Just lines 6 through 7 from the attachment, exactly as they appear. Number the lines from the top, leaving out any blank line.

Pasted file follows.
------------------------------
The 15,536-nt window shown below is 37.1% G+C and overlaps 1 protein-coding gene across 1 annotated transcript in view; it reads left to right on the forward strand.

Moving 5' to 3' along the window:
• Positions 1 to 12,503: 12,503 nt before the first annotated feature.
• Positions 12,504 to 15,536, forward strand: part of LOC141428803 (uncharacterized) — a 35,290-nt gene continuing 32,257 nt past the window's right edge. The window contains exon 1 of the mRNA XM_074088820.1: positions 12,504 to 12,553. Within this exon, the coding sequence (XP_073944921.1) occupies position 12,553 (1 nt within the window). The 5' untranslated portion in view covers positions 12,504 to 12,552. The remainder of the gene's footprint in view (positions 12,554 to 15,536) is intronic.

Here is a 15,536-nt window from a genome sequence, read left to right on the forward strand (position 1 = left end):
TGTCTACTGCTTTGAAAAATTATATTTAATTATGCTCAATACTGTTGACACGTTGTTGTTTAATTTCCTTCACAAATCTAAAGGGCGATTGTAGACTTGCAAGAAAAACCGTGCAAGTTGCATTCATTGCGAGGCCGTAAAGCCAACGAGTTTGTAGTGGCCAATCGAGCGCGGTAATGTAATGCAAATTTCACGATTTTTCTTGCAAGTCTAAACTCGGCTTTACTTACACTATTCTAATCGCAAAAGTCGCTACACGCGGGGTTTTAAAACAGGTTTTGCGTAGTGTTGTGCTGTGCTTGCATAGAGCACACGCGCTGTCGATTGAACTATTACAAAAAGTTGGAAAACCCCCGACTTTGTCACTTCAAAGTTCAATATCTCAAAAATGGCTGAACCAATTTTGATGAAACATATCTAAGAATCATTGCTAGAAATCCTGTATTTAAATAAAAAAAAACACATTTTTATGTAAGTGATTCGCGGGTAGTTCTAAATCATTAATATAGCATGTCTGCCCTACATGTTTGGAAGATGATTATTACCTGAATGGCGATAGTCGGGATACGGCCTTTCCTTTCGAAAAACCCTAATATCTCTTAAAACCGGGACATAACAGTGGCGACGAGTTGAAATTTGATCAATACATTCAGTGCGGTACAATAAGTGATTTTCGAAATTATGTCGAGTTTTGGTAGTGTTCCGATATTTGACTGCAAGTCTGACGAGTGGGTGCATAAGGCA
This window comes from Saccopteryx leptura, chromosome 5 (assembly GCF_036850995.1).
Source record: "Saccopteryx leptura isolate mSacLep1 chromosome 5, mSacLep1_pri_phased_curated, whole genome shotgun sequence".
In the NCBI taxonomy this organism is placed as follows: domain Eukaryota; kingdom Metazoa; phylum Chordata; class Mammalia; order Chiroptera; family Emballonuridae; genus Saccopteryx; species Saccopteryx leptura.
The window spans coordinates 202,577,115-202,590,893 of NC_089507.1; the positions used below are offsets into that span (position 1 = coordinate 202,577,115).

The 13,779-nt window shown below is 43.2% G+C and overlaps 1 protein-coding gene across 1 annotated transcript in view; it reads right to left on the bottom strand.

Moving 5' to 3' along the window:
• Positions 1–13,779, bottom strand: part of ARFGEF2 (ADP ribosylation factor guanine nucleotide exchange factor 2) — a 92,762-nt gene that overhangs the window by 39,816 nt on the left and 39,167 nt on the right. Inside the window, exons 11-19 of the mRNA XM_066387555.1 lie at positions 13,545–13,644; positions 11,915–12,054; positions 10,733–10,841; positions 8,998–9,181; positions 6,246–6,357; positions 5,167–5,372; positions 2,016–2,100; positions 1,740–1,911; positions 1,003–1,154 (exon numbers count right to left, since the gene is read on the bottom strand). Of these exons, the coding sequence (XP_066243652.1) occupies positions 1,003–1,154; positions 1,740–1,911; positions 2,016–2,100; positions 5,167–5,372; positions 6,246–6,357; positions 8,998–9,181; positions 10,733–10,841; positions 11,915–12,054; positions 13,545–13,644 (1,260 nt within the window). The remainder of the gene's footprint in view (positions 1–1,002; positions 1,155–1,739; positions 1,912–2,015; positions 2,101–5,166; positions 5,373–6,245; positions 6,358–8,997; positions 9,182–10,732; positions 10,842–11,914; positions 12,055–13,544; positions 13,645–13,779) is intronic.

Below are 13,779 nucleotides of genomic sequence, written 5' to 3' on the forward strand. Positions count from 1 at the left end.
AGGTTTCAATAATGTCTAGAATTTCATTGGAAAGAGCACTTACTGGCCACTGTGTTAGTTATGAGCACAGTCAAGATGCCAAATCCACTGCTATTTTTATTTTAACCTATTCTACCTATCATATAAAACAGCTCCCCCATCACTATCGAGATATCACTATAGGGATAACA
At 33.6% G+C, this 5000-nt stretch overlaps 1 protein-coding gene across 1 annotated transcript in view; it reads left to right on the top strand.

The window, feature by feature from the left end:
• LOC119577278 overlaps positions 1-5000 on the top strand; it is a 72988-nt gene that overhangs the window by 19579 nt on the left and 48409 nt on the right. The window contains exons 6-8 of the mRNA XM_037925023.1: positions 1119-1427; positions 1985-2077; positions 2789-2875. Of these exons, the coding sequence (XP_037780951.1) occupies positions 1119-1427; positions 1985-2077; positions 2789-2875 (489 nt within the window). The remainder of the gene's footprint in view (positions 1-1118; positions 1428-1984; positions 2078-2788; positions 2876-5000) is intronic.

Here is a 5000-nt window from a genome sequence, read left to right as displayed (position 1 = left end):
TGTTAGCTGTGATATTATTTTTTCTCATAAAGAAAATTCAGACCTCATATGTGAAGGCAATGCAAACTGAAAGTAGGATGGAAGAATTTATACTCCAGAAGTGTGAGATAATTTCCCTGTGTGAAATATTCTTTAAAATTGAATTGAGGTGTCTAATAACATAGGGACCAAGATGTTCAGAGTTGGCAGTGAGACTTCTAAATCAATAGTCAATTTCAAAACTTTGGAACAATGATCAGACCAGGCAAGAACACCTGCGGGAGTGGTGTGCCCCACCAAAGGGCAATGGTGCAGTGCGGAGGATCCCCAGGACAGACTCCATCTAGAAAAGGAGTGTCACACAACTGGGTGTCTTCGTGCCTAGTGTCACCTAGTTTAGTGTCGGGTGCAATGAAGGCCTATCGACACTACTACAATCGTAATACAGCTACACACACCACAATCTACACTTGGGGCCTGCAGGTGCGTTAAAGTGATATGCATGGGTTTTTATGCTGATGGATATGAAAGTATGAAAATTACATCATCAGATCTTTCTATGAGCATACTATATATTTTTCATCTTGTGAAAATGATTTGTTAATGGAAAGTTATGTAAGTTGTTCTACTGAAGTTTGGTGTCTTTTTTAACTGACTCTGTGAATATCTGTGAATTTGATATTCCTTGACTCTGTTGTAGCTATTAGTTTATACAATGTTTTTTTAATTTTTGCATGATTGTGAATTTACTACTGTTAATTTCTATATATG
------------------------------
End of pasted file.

TGTCTACTGCTTTGAAAAATTATATTTAATTATGCTCAATACTGTTGACACGTTGTTGTTTAATTTCCTTCACAAATCTAAAGGGCGATTGTAGACTTGCAAGAAAAACCGTGCAAGTTGCATTCATTGCGAGGCCGTAAAGCCAACGAGTTTGTAGTGGCCAATCGAGCGCGGTAATGTAATGCAAATTTCACGATTTTTCTTGCAAGTCTAAACTCGGCTTTACTTACACTATTCTAATCGCAAAAGTCGCTACACGCGGGGTTTTAAAACAGGTTTTGCGTAGTGTTGTGCTGTGCTTGCATAGAGCACACGCGCTGTCGATTGAACTATTACAAAAAGTTGGAAAACCCCCGACTTTGTCACTTCAAAGTTCAATATCTCAAAAATGGCTGAACCAATTTTGATGAAACATATCTAAGAATCATTGCTAGAAATCCTGTATTTAAATAAAAAAAAACACATTTTTATGTAAGTGATTCGCGGGTAGTTCTAAATCATTAATATAGCATGTCTGCCCTACATGTTTGGAAGATGATTATTACCTGAATGGCGATAGTCGGGATACGGCCTTTCCTTTCGAAAAACCCTAATATCTCTTAAAACCGGGACATAACAGTGGCGACGAGTTGAAATTTGATCAATACATTCAGTGCGGTACAATAAGTGATTTTCGAAATTATGTCGAGTTTTGGTAGTGTTCCGATATTTGACTGCAAGTCTGACGAGTGGGTGCATAAGGCA
This window comes from Saccopteryx leptura, chromosome 5 (assembly GCF_036850995.1).